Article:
On Tuesday, Twitter will deliver its Q1 2014 earnings amid high drama:
Last quarter, CEO Dick Costolo revealed that user growth was stagnant and user engagement — how frequently people use the service — was actually declining. Although the company’s financial results were robust, the stock tanked 17% immediately on the news.
Twitter shares began the year at $US69. It now sits at a humbling $US40 and change, having lost 42% of its value.
So when Costolo reveals his new numbers, all eyes will be on those user metrics, and the stock is likely to react on them and not the financials.
Twitter’s problem is that the company does not appear to be in control of its fate. In an interview with the Wall Street Journal, COO Ali Rowghani admitted that despite the fact that it has about quarter of a billion users — who skew heavily toward pr people and media types — most people don’t really know what Twitter is for:
… Mr. Rowghani said the company could do a better job of explaining what users can get out of Twitter. “The challenge with that is it’s somewhat abstract to explain and we’ve never actually systematically as a company made an effort to explain it, and instead what’s happened is the world has kind of defined what Twitter is for us,” he said.
In other words, a communications platform heavily favoured by people in the communications industry has somehow failed to communicate to people what the heck it is for.
Worse, Twitter has suffered through a string of disastrous headlines and negative PR. NBCUniversal head of research Alan Wurtzel derided Twitter as useless for TV ratings even though the company has touted itself as a social media enhancement to TV. “I am saying the emperor wears no clothes,” he told The Financial Times. “It is what it is. These are the numbers.”
Before that, Priceline CEO Darren Huston told Bloomberg that Twitter was useless for advertisers, too. “We haven’t found anything there,” he said, even though he has a $US1.8 billion online ad budget.
And there is a huge question mark about the vast number of people — 741 million at the last count — who try Twitter and then abandon it.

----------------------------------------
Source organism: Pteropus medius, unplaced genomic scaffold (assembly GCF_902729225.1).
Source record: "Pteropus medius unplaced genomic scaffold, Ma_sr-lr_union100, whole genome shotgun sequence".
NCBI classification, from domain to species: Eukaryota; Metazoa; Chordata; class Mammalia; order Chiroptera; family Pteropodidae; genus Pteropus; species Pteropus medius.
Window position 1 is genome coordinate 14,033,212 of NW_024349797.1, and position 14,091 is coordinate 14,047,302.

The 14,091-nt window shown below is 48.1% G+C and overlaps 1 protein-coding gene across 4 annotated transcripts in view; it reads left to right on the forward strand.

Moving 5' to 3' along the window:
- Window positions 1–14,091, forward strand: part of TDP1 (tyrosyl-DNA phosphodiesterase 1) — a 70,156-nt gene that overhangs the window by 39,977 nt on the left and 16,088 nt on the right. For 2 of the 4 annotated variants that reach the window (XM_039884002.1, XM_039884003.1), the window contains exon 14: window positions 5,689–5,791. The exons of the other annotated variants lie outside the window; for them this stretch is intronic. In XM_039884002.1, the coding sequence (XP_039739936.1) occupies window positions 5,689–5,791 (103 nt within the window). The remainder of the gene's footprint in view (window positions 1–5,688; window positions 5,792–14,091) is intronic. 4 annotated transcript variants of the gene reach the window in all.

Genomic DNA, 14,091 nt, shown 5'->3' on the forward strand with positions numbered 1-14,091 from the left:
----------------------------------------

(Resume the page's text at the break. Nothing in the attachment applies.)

In the short-term, Wall Street will want to know whether Twitter has made itself easier to use in the last few months. Twitter is notoriously confusing, even for experienced users. It can sometimes take three or four clicks to unravel a conversation into a readable format, or to get through to the “card” on which a photo sits. Any user-experience improvements will likely translate into better engagement.
But even if you assume that Rowghani and Costolo have this licked, there’s a deeper, underlying issue that Twitter will have to face: Whether it has the power to “force” people to use it. Truly powerful social media companies manage to generate a sort of benevolent coercion. For instance, you probably use LinkedIn because you know employers look through it for future recruits. Only an idiot would try to get a new job these days without a LinkedIn account. And Facebook keeps growing because eventually even people who say they don’t want to be on Facebook miss seeing all the photos their friends and family are posting there. (That’s one reason the average age of Facebook users keeps getting older, and why teens are increasingly irrelevant on Facebook: your grandparents want to be on there to see all their friends’ baby photos.)
It is not at all clear that Twitter has this power over ordinary users. Sure, there is a certain level of power in a few professions. Woe betide the journalist who isn’t on Twitter. But there doesn’t yet seem to be a need for ordinary people — and especially the older generations that social media need to reach the true level of “scale” that advertisers want to see — to join (or stay on) Twitter.
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